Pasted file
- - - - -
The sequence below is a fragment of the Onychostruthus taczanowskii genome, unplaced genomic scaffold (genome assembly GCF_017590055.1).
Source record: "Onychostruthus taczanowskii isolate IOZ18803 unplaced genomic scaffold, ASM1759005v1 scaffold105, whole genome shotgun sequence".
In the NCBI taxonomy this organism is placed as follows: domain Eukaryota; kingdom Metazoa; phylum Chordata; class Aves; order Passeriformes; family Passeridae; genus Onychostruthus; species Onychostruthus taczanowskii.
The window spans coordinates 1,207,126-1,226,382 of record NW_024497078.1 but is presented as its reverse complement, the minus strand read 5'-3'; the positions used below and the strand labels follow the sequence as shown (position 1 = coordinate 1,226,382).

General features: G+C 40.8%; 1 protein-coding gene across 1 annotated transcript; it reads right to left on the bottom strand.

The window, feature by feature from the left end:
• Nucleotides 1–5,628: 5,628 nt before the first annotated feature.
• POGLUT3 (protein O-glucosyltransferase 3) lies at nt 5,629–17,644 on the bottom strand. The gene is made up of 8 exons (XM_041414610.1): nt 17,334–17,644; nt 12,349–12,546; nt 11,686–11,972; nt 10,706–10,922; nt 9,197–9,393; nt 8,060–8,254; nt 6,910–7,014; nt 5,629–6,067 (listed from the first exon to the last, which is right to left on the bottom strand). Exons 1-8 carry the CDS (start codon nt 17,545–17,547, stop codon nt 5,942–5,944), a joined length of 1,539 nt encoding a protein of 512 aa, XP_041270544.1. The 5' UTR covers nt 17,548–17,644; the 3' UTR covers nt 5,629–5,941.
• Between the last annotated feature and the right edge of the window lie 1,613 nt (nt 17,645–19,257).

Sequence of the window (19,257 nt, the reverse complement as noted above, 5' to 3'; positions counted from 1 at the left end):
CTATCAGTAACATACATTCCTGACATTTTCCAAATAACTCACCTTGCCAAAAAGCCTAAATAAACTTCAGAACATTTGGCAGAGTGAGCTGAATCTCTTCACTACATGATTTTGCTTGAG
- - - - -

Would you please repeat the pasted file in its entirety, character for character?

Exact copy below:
The sequence below is a fragment of the Onychostruthus taczanowskii genome, unplaced genomic scaffold (genome assembly GCF_017590055.1).
Source record: "Onychostruthus taczanowskii isolate IOZ18803 unplaced genomic scaffold, ASM1759005v1 scaffold105, whole genome shotgun sequence".
In the NCBI taxonomy this organism is placed as follows: domain Eukaryota; kingdom Metazoa; phylum Chordata; class Aves; order Passeriformes; family Passeridae; genus Onychostruthus; species Onychostruthus taczanowskii.
The window spans coordinates 1,207,126-1,226,382 of record NW_024497078.1 but is presented as its reverse complement, the minus strand read 5'-3'; the positions used below and the strand labels follow the sequence as shown (position 1 = coordinate 1,226,382).

General features: G+C 40.8%; 1 protein-coding gene across 1 annotated transcript; it reads right to left on the bottom strand.

The window, feature by feature from the left end:
• Nucleotides 1–5,628: 5,628 nt before the first annotated feature.
• POGLUT3 (protein O-glucosyltransferase 3) lies at nt 5,629–17,644 on the bottom strand. The gene is made up of 8 exons (XM_041414610.1): nt 17,334–17,644; nt 12,349–12,546; nt 11,686–11,972; nt 10,706–10,922; nt 9,197–9,393; nt 8,060–8,254; nt 6,910–7,014; nt 5,629–6,067 (listed from the first exon to the last, which is right to left on the bottom strand). Exons 1-8 carry the CDS (start codon nt 17,545–17,547, stop codon nt 5,942–5,944), a joined length of 1,539 nt encoding a protein of 512 aa, XP_041270544.1. The 5' UTR covers nt 17,548–17,644; the 3' UTR covers nt 5,629–5,941.
• Between the last annotated feature and the right edge of the window lie 1,613 nt (nt 17,645–19,257).

Sequence of the window (19,257 nt, the reverse complement as noted above, 5' to 3'; positions counted from 1 at the left end):
CTATCAGTAACATACATTCCTGACATTTTCCAAATAACTCACCTTGCCAAAAAGCCTAAATAAACTTCAGAACATTTGGCAGAGTGAGCTGAATCTCTTCACTACATGATTTTGCTTGAG